Excellence in PR is raceless

In the aftermath of the election of President Barack Obama, much was said about a potentially post-racial society. Are we really post racial?

In the aftermath of the election of President Barack Obama, much was said about a potentially post-racial society. Are we really post racial?

This week, we are presented our own “best and brightest” at the 2011 NBPRS Conference and Career Fair in Milwaukee. We have honored eight of those who could be among the crème de la crème on any list that recognizes excellence in our profession.

They are Kim Hunter, founder, president, and CEO of Lagrant Communications; Tina Dugas, senior associate, Bloom, Gross & Associates Executive Search Firm; Ken Smikle, president and founder of Target Market News; and Alicia Thompson, VP of communications and PR at Popeyes Louisiana Kitchen. The list also includes Julian Green, VP of communications and community affairs for the Chicago Cubs; Dr. Rochelle Ford, associate dean and associate professor of PR at Howard University School of Communications; Aprill O. Turner, PR professor at Morgan State University in Baltimore.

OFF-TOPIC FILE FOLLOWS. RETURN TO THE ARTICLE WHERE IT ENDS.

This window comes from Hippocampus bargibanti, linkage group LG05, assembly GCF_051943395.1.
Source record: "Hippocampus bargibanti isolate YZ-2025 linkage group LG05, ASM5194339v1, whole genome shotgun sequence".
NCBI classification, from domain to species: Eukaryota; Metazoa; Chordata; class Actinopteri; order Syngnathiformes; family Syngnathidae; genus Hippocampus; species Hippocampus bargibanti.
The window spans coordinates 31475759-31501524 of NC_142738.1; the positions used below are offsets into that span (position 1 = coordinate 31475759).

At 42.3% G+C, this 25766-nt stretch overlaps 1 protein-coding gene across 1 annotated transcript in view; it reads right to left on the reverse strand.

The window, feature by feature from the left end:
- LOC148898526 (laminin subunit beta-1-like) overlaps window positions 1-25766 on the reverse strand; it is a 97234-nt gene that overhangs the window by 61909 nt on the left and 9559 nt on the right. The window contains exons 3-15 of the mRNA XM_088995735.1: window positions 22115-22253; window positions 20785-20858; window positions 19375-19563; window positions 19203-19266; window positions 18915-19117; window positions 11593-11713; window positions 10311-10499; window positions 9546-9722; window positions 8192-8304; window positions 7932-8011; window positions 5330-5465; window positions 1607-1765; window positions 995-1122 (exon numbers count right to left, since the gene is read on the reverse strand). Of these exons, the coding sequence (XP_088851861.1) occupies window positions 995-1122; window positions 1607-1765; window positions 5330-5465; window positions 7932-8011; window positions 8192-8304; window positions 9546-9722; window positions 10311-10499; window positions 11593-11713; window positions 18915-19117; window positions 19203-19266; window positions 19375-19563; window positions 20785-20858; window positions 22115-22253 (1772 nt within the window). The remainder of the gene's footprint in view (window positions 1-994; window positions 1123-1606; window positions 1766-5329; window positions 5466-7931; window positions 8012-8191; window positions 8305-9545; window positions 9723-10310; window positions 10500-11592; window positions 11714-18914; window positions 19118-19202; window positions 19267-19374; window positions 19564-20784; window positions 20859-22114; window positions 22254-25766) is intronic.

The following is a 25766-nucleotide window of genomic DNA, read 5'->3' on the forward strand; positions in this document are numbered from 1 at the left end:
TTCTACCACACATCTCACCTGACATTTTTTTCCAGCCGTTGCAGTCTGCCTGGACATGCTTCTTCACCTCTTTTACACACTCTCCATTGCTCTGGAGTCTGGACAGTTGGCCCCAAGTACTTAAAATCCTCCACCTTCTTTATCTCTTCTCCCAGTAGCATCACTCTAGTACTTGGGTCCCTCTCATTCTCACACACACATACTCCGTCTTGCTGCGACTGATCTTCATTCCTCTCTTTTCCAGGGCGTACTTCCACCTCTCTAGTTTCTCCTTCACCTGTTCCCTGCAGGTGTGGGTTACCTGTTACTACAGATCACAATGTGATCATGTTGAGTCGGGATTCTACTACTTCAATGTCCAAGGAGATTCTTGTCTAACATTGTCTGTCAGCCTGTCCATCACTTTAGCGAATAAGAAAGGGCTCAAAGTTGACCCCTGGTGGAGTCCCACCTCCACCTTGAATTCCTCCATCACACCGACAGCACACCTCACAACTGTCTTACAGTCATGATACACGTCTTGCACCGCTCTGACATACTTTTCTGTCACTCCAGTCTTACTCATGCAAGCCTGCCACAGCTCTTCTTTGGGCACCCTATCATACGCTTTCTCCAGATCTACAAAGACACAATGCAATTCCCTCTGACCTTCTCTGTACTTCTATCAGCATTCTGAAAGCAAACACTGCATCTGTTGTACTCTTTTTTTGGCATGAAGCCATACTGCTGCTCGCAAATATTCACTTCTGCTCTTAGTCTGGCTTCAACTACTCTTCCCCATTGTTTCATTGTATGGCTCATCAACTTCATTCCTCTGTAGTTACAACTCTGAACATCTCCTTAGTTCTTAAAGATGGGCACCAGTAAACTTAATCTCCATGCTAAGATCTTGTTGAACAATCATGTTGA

I marvel and am amazed at the depth and breadth of the knowledge base of these individuals and those within our network. That's what excites me most about the conference, whose theme this year is “The Network @ Work.”

I come to the conference to learn from those within our network. I've been educated, enriched, and inspired as much by my peers in the NBPRS network as I have in formal instruction on any job.

The more than 50 speakers, honorees, and panelists at the conference represent the kind of excellence that will leave our conference attendees enlightened and empowered to succeed.

If we are successful, conference attendees will be awe-inspired by presenters such as Ginny Clarke of Talent Optimization Partners, who contends that the job search should be an “opportunity search” to find what opportunity can take the best advantage of your gifts and talents.

Additionally, Ambassador Carol Moseley Braun, a former US Senator from Illinois, talked about her continual transformation from teacher, to lawyer, to the first African-American female US Senator, to ambassador, to entrepreneur.

McDonald's has textbook lessons on many things, but most especially diversity. My friend Pat Harris, McDonald's diversity officer, titled her diversity book on Ray Kroc's famous quote “None of us is as good as all of us.” That fits well with the mission and vision of the NBPRS.

So many individuals in our network epitomize excellence, and none of us are as good of all of us. We have much to be proud of together. They all are the thought leaders who are shaping and re-shaping our world.

For me, that's post-racial.

Wynona Redmond is president of the National Black Public Relations Society.

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